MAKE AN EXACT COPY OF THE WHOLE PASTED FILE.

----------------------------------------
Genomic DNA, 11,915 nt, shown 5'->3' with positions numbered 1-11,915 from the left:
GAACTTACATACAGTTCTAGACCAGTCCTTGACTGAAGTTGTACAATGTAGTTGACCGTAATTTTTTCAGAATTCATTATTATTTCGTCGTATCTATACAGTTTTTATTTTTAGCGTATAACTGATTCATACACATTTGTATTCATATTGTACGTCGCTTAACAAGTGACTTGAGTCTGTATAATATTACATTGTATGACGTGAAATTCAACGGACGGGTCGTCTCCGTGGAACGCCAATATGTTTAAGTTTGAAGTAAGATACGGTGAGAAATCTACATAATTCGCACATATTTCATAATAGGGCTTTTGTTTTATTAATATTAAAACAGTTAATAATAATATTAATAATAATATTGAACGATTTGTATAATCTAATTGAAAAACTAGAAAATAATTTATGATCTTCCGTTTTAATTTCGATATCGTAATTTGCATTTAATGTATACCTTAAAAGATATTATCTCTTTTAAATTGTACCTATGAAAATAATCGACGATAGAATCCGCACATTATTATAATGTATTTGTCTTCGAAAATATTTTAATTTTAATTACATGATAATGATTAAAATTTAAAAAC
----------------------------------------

Genomic DNA, 11,915 nt, shown 5'->3' with positions numbered 1-11,915 from the left:
GAACTTACATACAGTTCTAGACCAGTCCTTGACTGAAGTTGTACAATGTAGTTGACCGTAATTTTTTCAGAATTCATTATTATTTCGTCGTATCTATACAGTTTTTATTTTTAGCGTATAACTGATTCATACACATTTGTATTCATATTGTACGTCGCTTAACAAGTGACTTGAGTCTGTATAATATTACATTGTATGACGTGAAATTCAACGGACGGGTCGTCTCCGTGGAACGCCAATATGTTTAAGTTTGAAGTAAGATACGGTGAGAAATCTACATAATTCGCACATATTTCATAATAGGGCTTTTGTTTTATTAATATTAAAACAGTTAATAATAATATTAATAATAATATTGAACGATTTGTATAATCTAATTGAAAAACTAGAAAATAATTTATGATCTTCCGTTTTAATTTCGATATCGTAATTTGCATTTAATGTATACCTTAAAAGATATTATCTCTTTTAAATTGTACCTATGAAAATAATCGACGATAGAATCCGCACATTATTATAATGTATTTGTCTTCGAAAATATTTTAATTTTAATTACATGATAATGATTAAAATTTAAAAAC